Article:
New York Times bestselling author Maya Banks’ enthralling saga continues as two men, and one resilient woman hiding from the past, brace themselves for an emotional storm of unavoidable danger and unmatched desire…
Lauren Wilder fell for the wrong man, trusted the wrong man, and she paid a very dear price for it. Now broken and wounded, she’s retreated to the bosom of the Colter family and the unshakeable love and support they offer. But the man she once loved and trusted is not without his own power, and he’ll use every bit of his money and resources to make sure he gets Lauren back, no matter whom he destroys doing it.
Liam and Noah were hired by Lauren’s brother to watch over her. But with danger looming, they head to the Colorado mountains—where Lauren has found temporary sanctuary. In her wounded eyes, Liam and Noah see the woman she once was—and could be again. They’re determined to show her everything a man can be—someone who will love her, cherish her, satisfy her, and when the time comes, put their very lives on the line for her.
Lauren Wilder descended the steps from her second-story apartment above the Main Street Medical Clinic and breathed in the crisp spring mountain air.
The wind kicked up and a few tendrils of hair escaped the hastily done ponytail. She pulled her light sweater tighter around her and looked for traffic before crossing the street to the diner where she worked.
Not that there was ever much traffic in Clyde, and certainly not this early in the morning, but later, the sleepy town would come alive and a host of regulars would filter into the diner for their morning coffee, breakfast and, more importantly, the day’s gossip.
The bell jangled when she entered the front door. It was a sound she never heard when the small diner was filled with customers, but in the morning, it seemed jarringly loud and it always startled the quiet peace that blanketed the tiny mountain town.
It had taken her months to settle in and truly feel as though she belonged here. It was a far cry from the hustle and bustle of New York City, and a year ago, if someone had told her that she’d end up taking refuge here, in a place that still hadn’t caught up to the rest of the world, she would have laughed and said never.
She was, or at least she had been, a total city girl. She loved the conveniences of living in one of the world’s largest cities. Everything was at her fingertips. A walk, or a subway ride away. Sometimes a cab ride if she was in a hurry.
Max, her older brother, had found his way to Clyde when he’d fallen in love with Callie. Her family had lived here for decades. They were as much a part of this small town as the fixtures and buildings themselves.
Lauren had always assumed she’d stay in the city. Settle down with a businessman who shared the same interests as she. Have two children, a boy and a girl, and complete the American dream.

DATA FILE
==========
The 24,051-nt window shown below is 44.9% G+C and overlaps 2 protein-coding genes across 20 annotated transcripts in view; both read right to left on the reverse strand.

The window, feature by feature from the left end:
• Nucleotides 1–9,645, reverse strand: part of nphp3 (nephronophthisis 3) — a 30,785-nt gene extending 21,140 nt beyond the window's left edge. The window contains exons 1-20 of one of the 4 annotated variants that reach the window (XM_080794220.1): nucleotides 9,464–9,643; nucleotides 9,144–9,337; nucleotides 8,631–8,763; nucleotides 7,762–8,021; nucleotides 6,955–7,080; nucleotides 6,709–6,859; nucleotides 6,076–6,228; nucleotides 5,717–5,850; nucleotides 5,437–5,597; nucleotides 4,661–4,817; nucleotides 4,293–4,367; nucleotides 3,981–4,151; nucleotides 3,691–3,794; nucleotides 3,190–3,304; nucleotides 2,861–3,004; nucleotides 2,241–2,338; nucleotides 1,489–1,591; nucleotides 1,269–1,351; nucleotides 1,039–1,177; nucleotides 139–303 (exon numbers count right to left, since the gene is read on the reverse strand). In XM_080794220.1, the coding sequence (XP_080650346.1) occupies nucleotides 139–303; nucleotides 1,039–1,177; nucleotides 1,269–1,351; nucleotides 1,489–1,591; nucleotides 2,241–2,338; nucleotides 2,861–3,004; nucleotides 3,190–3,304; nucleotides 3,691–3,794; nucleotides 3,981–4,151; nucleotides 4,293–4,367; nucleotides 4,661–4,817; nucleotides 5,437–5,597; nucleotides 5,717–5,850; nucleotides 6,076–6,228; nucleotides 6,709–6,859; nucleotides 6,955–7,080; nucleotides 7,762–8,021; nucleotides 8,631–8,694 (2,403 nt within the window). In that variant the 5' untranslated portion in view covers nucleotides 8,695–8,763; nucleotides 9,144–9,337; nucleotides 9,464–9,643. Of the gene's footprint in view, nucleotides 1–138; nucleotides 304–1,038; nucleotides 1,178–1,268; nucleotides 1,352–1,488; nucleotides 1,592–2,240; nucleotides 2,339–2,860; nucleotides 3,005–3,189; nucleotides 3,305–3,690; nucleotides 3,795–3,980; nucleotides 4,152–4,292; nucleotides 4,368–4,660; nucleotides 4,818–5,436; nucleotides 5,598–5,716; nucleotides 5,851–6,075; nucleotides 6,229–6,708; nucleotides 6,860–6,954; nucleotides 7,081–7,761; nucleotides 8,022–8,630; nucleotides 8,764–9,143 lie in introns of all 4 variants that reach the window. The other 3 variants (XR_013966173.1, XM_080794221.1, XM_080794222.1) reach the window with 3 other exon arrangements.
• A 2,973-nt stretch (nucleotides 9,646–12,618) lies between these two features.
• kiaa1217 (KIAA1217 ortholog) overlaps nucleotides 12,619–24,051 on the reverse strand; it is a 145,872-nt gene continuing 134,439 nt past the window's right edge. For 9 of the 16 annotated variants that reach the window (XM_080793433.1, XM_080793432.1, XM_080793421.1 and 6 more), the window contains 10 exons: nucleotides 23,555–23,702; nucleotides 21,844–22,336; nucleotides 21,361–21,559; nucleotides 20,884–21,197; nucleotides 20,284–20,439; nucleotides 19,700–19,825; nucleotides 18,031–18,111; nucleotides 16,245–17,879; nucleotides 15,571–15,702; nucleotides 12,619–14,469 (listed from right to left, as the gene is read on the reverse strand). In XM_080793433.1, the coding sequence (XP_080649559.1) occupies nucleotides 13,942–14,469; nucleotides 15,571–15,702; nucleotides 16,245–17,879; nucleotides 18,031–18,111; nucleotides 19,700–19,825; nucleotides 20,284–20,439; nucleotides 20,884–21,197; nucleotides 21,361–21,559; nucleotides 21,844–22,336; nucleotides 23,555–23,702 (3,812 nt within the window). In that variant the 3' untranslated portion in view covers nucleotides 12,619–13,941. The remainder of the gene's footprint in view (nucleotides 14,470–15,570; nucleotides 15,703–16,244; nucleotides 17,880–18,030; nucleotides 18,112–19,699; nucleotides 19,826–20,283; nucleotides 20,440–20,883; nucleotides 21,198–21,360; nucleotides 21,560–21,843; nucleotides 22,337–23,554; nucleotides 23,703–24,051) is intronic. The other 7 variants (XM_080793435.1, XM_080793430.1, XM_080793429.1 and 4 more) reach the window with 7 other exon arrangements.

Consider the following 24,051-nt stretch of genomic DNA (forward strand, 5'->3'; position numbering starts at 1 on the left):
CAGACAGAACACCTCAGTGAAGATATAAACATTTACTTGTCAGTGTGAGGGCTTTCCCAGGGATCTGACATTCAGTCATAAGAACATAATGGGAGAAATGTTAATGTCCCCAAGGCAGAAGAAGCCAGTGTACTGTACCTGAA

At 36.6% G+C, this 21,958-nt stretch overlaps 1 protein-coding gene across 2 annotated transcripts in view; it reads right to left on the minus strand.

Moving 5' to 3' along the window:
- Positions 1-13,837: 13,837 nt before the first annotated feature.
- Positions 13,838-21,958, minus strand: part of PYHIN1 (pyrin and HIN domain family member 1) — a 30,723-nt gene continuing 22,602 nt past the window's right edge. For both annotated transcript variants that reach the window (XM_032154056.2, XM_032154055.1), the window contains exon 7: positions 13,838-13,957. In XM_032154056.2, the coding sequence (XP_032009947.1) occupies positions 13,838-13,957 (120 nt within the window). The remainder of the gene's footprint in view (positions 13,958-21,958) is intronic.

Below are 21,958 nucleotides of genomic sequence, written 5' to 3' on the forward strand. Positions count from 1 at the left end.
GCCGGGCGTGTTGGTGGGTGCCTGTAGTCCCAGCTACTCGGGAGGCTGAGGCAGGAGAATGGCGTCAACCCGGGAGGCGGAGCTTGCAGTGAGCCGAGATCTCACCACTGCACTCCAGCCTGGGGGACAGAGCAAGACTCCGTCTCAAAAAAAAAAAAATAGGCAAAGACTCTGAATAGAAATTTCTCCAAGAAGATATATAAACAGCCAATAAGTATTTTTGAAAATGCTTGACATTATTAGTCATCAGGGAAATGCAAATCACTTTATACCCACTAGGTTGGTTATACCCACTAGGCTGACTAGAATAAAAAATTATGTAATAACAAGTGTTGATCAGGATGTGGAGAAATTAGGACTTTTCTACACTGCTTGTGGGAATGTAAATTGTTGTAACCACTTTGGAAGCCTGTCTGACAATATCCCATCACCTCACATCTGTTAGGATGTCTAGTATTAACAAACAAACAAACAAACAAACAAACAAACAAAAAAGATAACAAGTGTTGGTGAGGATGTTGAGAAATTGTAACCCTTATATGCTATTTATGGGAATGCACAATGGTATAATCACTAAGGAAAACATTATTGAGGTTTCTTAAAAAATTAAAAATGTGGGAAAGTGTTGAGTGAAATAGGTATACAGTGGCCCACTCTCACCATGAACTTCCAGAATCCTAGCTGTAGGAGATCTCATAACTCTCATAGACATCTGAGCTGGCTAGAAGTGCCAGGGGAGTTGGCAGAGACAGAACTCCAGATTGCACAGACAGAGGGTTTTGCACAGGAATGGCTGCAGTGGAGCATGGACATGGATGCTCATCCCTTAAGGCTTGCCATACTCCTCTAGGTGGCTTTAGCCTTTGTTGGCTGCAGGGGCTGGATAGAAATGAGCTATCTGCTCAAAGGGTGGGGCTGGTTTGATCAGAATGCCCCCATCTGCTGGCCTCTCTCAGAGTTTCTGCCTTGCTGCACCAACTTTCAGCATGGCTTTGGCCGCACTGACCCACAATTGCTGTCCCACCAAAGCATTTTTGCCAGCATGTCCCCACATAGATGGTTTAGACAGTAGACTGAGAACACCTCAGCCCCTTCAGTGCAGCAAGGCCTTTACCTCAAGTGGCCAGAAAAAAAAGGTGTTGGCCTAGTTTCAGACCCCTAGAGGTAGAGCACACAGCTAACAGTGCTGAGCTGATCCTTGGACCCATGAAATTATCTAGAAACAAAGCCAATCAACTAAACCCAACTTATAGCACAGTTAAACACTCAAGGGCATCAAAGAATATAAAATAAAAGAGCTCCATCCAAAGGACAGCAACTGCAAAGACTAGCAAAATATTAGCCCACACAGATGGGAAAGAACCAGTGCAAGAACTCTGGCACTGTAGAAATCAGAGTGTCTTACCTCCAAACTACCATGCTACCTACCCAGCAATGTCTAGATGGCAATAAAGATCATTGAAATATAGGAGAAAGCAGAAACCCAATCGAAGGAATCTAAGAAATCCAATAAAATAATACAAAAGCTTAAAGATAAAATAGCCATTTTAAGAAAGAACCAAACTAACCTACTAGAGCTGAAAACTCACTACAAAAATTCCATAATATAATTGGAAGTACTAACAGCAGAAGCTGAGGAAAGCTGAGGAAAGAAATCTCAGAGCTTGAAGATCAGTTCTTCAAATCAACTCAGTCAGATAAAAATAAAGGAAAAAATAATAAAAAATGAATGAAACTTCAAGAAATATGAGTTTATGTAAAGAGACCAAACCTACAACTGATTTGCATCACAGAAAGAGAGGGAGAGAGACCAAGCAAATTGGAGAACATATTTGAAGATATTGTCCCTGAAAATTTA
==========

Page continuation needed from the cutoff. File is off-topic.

The problem with that fantasy was that she’d chosen the wrong man, and now she could never return to her old life. She didn’t want to return to her old life.
She’d found more than just sanctuary in Clyde. She’d found the family she’d always longed for in the Colters. She understood well why Max had been willing to give up his wanderlust and settle in these mountains, surrounded by the family who’d pulled him—and Lauren—into their arms.
For the first time in months, she was starting to regain some of her old confidence. More importantly, she was learning to forgive herself for the choices she’d made. She could now go to sleep at night without cringing over her naïveté. Or at least most nights.
The first step for her had been moving out of Max and Callie’s home and into her own apartment in town. It hadn’t been easy to convince her protective older brother—or the Colters for that matter—that she was ready to be out on her own. They’d grown used to having her close and watching over her, and while she adored them for their unconditional love and protection, she’d been thrilled to take that step.
She had a place of her own, and she had a job. So it wasn’t the career she’d planned, nor was it a job worthy of her college degree, but it was a job that paid well. She made enough to get by on, and she wasn’t depending on her brother’s fortune to support her.
She went into the kitchen, where she found Clark warming up the fryers and the grill and Evie brewing the coffee. She reached for one of the aprons and quickly tied it around her waist.
After smiling and offering her good morning to Clark and Evie, she headed out front to make sure the tables were in order and that the sugar and spice containers were filled.
It was a routine she followed daily. Same schedule. Same time. In her previous life, she would have been bored and ready to go stir-crazy. Now she found the routine predictable and soothing.
It was safe.
There was no constant fear that she’d do or say the wrong thing. No worrying endlessly over what kind of mood Joel was in. No blaming herself when he took his temper out on her.
She hadn’t realized just how far she’d been beaten down by the man she was involved with, until she’d been away for months and was able to objectively look back at just how stupid she’d been.
She sucked in a deep breath and chastised herself for going back. She couldn’t undo the past, but she could sure as hell make certain she didn’t make the same mistakes again.
New life. New chance. New opportunity to be a different person. Or at least to find the person she’d been before she’d allowed Joel to change her.
At six A.M. sharp, she flipped the switch to the neon Open sign and made sure she had an order pad and a pen in her apron pocket.
She and Evie worked the morning shift with Clark manning the grill. The diner closed at two because Dillon Colter’s pub opened at lunch and the pub usually attracted the evening crowd.
Lauren liked the hours because it left her with the entire afternoon off, and her workday was behind her. She often spent the afternoons with Callie and Max or when they were gone, she’d visit with Holly and Lily Colter.
They tended to stop in to visit Lauren more often now that she’d moved into town. Lauren knew they still worried about her and that none of them had been thrilled with the idea of her moving out on her own so soon.
Of all of them, Holly understood Lauren the best, and Lauren loved the older woman for her willingness to give Lauren room to breathe.